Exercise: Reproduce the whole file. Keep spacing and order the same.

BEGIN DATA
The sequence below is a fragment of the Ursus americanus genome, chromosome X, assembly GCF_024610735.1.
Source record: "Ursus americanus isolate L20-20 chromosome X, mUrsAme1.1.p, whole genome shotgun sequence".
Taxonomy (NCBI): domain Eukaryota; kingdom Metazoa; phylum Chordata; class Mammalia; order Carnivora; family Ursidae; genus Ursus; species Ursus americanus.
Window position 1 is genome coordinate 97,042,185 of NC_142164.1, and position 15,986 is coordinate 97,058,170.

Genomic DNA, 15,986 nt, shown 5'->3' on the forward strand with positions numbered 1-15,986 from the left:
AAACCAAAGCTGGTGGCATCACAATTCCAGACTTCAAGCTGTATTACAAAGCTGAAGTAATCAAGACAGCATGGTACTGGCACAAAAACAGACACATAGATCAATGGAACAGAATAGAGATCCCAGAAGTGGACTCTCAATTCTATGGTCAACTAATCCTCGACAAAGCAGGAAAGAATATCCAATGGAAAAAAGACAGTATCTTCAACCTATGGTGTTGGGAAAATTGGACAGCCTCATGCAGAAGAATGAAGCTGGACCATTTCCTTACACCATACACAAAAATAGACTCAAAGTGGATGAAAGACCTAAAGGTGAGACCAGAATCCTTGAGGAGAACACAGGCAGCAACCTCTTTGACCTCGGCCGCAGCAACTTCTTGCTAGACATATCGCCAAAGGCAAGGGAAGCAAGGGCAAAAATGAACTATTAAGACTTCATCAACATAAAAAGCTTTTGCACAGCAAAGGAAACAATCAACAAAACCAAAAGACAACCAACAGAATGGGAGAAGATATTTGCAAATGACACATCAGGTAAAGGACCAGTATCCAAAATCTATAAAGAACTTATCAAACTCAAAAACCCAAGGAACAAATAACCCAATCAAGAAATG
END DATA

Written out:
The sequence below is a fragment of the Ursus americanus genome, chromosome X, assembly GCF_024610735.1.
Source record: "Ursus americanus isolate L20-20 chromosome X, mUrsAme1.1.p, whole genome shotgun sequence".
Taxonomy (NCBI): domain Eukaryota; kingdom Metazoa; phylum Chordata; class Mammalia; order Carnivora; family Ursidae; genus Ursus; species Ursus americanus.
Window position 1 is genome coordinate 97,042,185 of NC_142164.1, and position 15,986 is coordinate 97,058,170.

Genomic DNA, 15,986 nt, shown 5'->3' on the forward strand with positions numbered 1-15,986 from the left:
AAACCAAAGCTGGTGGCATCACAATTCCAGACTTCAAGCTGTATTACAAAGCTGAAGTAATCAAGACAGCATGGTACTGGCACAAAAACAGACACATAGATCAATGGAACAGAATAGAGATCCCAGAAGTGGACTCTCAATTCTATGGTCAACTAATCCTCGACAAAGCAGGAAAGAATATCCAATGGAAAAAAGACAGTATCTTCAACCTATGGTGTTGGGAAAATTGGACAGCCTCATGCAGAAGAATGAAGCTGGACCATTTCCTTACACCATACACAAAAATAGACTCAAAGTGGATGAAAGACCTAAAGGTGAGACCAGAATCCTTGAGGAGAACACAGGCAGCAACCTCTTTGACCTCGGCCGCAGCAACTTCTTGCTAGACATATCGCCAAAGGCAAGGGAAGCAAGGGCAAAAATGAACTATTAAGACTTCATCAACATAAAAAGCTTTTGCACAGCAAAGGAAACAATCAACAAAACCAAAAGACAACCAACAGAATGGGAGAAGATATTTGCAAATGACACATCAGGTAAAGGACCAGTATCCAAAATCTATAAAGAACTTATCAAACTCAAAAACCCAAGGAACAAATAACCCAATCAAGAAATG